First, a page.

It is a delicate fluid balance between the entrance of thirst and the exit of urination. Although most liquid waste is eliminated in the form of urine, it also removes excess liquid through breathing, sweating, and occasional diarrhea.

The hormone essential for fluid balance is vasopressin, produced by the hypothalamus, a small gland at the base of the brain. It is then stored in your pituitary gland.

Whenever you need higher fluid levels, vasopressin is released into the bloodstream. It tells the kidney system to decrease fluid absorption and urinate less. If you drink a lot of fluid, you will have less vasopressin and you will urinate more.

Diabetes insipidus is related to an imbalance in vasopressin that leads to frequent urination. The more you urinate, the more signs of thirst in your body. This urine is usually odorless and diluted or tasteless.

Types of diabetes insipidus

There are four types of this disease. Although the symptoms are similar, they have different causes. You may have some of the risk factors for one, or you may have been diagnosed.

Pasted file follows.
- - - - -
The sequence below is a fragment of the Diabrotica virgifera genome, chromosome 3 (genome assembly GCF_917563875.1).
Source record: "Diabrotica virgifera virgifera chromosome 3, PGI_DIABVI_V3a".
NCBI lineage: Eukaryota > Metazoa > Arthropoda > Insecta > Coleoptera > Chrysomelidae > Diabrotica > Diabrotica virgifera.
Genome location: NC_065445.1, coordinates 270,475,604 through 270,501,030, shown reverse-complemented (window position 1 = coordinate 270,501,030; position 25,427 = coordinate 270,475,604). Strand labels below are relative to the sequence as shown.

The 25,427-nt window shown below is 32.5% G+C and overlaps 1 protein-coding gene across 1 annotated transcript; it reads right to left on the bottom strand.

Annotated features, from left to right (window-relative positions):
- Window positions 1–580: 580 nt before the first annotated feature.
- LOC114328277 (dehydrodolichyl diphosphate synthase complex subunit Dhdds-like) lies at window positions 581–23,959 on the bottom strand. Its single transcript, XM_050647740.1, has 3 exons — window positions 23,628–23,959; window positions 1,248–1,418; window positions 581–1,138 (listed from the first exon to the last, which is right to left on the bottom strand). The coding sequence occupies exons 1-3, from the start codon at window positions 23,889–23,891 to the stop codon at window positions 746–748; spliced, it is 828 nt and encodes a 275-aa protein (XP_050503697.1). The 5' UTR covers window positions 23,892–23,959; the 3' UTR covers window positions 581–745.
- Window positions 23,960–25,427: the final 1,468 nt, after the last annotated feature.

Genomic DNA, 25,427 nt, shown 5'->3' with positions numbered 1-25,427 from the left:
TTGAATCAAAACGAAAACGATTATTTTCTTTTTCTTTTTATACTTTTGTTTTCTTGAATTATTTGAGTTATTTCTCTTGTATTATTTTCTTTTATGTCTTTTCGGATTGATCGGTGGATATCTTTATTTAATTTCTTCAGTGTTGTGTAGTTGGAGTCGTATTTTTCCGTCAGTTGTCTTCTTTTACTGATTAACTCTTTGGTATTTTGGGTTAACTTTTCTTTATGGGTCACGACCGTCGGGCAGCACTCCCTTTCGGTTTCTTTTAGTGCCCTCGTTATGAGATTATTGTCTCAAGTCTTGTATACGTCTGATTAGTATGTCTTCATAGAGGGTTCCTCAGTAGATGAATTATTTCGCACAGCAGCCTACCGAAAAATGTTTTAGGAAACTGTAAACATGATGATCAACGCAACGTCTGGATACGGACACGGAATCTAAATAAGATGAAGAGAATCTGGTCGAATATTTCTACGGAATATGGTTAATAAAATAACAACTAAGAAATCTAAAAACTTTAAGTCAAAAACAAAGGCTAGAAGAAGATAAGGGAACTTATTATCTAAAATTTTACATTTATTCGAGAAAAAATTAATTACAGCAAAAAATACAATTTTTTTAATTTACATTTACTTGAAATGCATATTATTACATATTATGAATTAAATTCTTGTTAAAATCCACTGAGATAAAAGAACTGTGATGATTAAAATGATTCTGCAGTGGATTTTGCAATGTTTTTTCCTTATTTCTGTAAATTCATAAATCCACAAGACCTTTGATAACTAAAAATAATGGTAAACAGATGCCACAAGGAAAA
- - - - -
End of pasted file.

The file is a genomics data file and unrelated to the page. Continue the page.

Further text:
1. Central diabetes insipidus

This type is the most common form of diabetes insipidus and is also called neurogenic. It can occur in men, women and children at any age. It is caused by an imbalance of vasopressin. Any damage to the hypothalamus or pituitary gland can lead to inequality and consequent diabetic disease.

2. Nephrogenic diabetes insipidus

Unfortunately, sometimes the renal system does not respond correctly to vasopressin, resulting in this nephrogenic type. Instead of maintaining balance, the kidney system becomes overloaded and removes too much fluid from the bloodstream. If you have been diagnosed with nephrogenic diabetes insipidus, it is likely that you have inherited a genetic mutation. It is also predominantly in men.

However, genetics are not always the main cause. You can also develop the nephrogenic type due to low potassium levels, chronic kidney disease, high calcium levels, or blockage of the urinary tract. Even some medications can cause this, says an article published by Nephrology Seminars .